In other versions of the package, the paper with more details that complement the documentation of this function will be provided in the above references and this note will be undone.

Pedro Rafael Diniz Marinho pedro.rafael.marinho@gmail.com

Beni G, Wang J (1993). Swarm intelligence in cellular robotic systems. pp. 703-712.

Eberhart RC, Kennedy J (1995). A new optimizer using particle swarm theory. In Proceedings of the sixth international symposium on micro machine and human science, volume 1, pp. 39-43. New York, NY.

Kennedy J, Kennedy JF, Eberhart RC, Shi Y (2001). Swarm intelligence. Morgan Kaufmann.

Shi Y, Eberhart R (1998). A modified particle swarm optimizer. In Evolutionary Computation Proceedings, 1998. IEEE World Congress on Computational Intelligence., The 1998 IEEE International Conference on, pp. 69-73. IEEE.

1 2 3 4 5 6 7 8 9 10 11 12 13 14 15 16 17 18 19 20 21 22 23 24 25 26 27 28 29 30 31 32 33 34 35 36 37 38 39 40 41 42 43 44 45 46 47 48 49 50 51 52 53 54 55 56 57 58 59 60 61 62 63 64 65 66 67 68 69 70 71 72 73 74 75 76 77 78 79 80 81 82 83 84 85 86 87 | ```
# The objective functions below are rather difficult to be optimized.
# However, the function pso has great results.
# Example 1 (Easom function):
easom_function <- function(par,x){
x1 = par[1]
x2 = par[2]
-cos(x1)*cos(x2)*exp(-((x1-pi)^2 + (x2-pi)^2))
}
set.seed(0)
result_1 = pso(func = easom_function, S = 500, lim_inf = c(-10,-10), lim_sup = c(10,10),
e = 0.00001)
result_1$par
# Example 2 (Holder table function):
holder <- function(par,x){
x1 = par[1]
x2 = par[2]
-abs(sin(x1)*cos(x2) * exp(abs(1 - sqrt(x1^2+x2^2)/pi)))
}
set.seed(0)
result_2 = pso(func = holder, S = 700, lim_inf = c(-10,-10), lim_sup = c(10,10),
e = 0.00001, N=500)
result_2$par
# Example 3:
f_pso <- function(par,x){
theta = par[1]
-(6 + theta^2 * sin(14*theta))
}
set.seed(0)
result_3 <- pso(func = f_pso, S = 500, lim_inf = c(-2.5), lim_sup = c(2.5), e = 0.0001)
result_3$par
# TO RUN THE CODE BELOW, UNCOMMENT THE CODES.
# Example 4 (maximizing a function of the log-likelihood function):
# pdf_exp <- function(par,x){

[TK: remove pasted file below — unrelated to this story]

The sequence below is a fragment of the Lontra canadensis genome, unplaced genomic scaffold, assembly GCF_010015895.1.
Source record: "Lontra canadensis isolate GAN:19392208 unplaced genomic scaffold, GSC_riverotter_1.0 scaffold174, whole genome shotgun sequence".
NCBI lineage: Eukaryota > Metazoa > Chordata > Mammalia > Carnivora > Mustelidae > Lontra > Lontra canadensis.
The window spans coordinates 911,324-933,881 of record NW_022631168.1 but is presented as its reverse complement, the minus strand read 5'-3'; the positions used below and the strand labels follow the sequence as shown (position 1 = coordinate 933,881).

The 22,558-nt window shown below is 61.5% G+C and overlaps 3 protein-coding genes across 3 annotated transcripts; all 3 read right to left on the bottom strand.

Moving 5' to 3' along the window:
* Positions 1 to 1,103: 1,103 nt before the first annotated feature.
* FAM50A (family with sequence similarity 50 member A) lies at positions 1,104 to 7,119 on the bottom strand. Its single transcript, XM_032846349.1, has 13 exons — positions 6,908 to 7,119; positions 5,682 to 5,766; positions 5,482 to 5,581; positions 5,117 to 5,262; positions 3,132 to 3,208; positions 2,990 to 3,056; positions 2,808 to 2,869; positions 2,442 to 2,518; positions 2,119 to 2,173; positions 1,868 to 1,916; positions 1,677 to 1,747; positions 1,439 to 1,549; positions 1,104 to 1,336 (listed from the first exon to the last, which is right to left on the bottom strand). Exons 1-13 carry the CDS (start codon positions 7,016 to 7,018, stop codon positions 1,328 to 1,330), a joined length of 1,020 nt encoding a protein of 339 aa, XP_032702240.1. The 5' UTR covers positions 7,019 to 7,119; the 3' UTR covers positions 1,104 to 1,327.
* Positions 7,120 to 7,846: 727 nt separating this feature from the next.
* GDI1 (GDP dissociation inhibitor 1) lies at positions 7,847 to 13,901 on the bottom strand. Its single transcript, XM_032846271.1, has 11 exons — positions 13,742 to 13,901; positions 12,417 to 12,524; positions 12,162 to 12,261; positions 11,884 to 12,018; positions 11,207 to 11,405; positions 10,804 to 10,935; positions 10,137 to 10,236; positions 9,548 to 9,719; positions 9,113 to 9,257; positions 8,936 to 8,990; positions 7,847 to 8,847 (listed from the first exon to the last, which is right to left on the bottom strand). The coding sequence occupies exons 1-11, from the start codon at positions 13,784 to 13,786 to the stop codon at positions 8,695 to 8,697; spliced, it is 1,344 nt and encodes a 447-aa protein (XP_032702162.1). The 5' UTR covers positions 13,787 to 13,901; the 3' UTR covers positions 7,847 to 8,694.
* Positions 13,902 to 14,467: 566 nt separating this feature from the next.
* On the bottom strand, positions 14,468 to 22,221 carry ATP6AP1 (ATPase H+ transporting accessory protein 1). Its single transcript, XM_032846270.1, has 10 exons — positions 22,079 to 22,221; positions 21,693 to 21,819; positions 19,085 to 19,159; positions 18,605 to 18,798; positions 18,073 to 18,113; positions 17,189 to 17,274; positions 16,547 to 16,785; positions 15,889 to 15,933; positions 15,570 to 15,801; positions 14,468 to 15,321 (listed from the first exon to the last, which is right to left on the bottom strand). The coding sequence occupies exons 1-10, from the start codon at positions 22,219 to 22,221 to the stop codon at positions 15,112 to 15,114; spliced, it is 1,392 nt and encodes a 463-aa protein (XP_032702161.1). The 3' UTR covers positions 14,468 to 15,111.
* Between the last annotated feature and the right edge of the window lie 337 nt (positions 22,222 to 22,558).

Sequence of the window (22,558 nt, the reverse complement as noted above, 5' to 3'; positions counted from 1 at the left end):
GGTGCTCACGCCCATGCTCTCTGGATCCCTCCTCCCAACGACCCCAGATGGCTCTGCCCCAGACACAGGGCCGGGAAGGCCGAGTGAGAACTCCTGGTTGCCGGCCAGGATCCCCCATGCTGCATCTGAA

# lambda = par[1]
# lambda*exp(-lambda*x)
#}
# -log-likelihood function of the exponential distribution.
#likelihood <- function(par,x){
# lambda = par[1]
# -sum(log(pdf_exp(par,x)))
#}
#set.seed(0)
#random_data1 = rexp(500,1)
#result_1 = pso(func = likelihood, S = 250, lim_inf = c(0), lim_sup = c(100), e = 0.0001,
# data = random_data1, N = 50, prop = 0.2)
#x = seq(0,ceiling(max(random_data1)), length.out = 500)
#hist(random_data1, probability = TRUE)
#lines(x, pdf_exp(par = result_1$par, x), col = "blue")
# Example 5 (maximizing a function of the log-likelihood function):
# Probability density function (Weibull)
#pdf_weibull <- function(par,x){
# a = par[1]
# b = par[2]
# dweibull(x,shape=a,scale=b)
#}
# -log-likelihood function of the Weibull distribution.
#likelihood <- function(par,x){
# -sum(log(pdf_weibull(par,x)))
#}
#set.seed(0)
#random_data2 = rweibull(250,2,2)
#result_2 = pso(func = likelihood, S = 250, lim_inf = c(0,0), lim_sup = c(10,10), e = 0.0001,
# data = random_data2, N = 50, prop = 0.2)
#x = seq(0,ceiling(max(random_data2)), length.out = 500)
#hist(random_data2, probability = TRUE, ylim = c(0,0.5))
#lines(x, pdf_weibull(par = result_2$par, x), col = "blue")
``` |

Questions? Problems? Suggestions? Tweet to @rdrrHQ or email at ian@mutexlabs.com.

Please suggest features or report bugs with the GitHub issue tracker.

All documentation is copyright its authors; we didn't write any of that.